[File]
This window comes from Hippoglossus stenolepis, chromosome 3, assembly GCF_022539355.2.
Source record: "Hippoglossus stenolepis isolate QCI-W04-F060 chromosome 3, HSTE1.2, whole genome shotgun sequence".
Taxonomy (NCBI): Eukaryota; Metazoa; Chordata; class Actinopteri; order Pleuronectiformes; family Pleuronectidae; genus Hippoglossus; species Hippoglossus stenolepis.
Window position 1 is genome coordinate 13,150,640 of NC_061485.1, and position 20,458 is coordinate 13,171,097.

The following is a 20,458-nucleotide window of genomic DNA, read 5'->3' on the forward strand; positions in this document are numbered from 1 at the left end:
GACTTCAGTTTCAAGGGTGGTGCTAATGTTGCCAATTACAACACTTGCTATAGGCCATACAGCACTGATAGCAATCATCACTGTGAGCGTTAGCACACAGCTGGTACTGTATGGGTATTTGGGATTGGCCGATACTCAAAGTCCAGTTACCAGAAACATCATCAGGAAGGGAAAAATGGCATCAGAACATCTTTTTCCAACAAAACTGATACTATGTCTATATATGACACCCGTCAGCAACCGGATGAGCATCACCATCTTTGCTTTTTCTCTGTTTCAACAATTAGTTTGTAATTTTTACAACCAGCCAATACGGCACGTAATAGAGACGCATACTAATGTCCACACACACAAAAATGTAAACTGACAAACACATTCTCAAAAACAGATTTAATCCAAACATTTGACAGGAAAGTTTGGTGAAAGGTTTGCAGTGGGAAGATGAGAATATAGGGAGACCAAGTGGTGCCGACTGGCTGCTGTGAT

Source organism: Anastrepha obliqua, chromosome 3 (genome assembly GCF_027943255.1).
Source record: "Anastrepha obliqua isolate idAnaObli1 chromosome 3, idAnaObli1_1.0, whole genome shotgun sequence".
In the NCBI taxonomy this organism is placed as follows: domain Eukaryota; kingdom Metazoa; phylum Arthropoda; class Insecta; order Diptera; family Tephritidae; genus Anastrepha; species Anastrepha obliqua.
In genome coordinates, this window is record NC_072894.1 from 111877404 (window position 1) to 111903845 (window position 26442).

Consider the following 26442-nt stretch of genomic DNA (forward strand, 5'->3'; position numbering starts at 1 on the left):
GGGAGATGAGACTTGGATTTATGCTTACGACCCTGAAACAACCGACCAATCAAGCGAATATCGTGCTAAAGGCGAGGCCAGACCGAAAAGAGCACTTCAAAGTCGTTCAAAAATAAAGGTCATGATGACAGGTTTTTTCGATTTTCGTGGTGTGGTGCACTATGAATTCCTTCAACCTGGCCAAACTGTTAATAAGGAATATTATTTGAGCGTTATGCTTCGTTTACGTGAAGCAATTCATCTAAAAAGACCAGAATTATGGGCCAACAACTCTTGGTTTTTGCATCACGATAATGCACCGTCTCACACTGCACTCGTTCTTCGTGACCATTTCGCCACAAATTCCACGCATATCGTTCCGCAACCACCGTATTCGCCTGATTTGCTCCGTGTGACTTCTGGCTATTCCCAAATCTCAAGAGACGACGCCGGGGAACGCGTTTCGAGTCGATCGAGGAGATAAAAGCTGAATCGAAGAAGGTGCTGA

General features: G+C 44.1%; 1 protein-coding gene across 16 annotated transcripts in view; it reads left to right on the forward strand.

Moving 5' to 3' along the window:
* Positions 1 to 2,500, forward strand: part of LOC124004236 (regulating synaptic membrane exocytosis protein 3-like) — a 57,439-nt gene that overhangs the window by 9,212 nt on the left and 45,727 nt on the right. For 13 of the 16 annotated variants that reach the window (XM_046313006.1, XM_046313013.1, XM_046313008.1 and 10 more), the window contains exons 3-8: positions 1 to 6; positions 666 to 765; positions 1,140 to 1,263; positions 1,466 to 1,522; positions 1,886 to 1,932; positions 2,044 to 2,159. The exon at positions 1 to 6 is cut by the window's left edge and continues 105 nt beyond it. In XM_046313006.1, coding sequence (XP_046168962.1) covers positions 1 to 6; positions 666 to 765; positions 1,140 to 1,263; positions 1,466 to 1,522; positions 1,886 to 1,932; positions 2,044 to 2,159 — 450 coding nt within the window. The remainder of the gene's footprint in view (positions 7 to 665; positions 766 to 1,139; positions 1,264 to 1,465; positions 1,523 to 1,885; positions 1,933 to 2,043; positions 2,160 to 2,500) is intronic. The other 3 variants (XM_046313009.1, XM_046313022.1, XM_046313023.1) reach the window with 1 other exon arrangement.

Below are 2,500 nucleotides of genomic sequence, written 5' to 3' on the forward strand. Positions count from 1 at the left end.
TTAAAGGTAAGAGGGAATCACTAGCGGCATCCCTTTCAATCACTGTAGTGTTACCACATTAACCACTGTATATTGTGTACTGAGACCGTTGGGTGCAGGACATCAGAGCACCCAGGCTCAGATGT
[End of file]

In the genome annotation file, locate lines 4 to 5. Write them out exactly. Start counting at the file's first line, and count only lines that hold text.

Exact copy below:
Window position 1 is genome coordinate 13,150,640 of NC_061485.1, and position 20,458 is coordinate 13,171,097.

The following is a 20,458-nucleotide window of genomic DNA, read 5'->3' on the forward strand; positions in this document are numbered from 1 at the left end: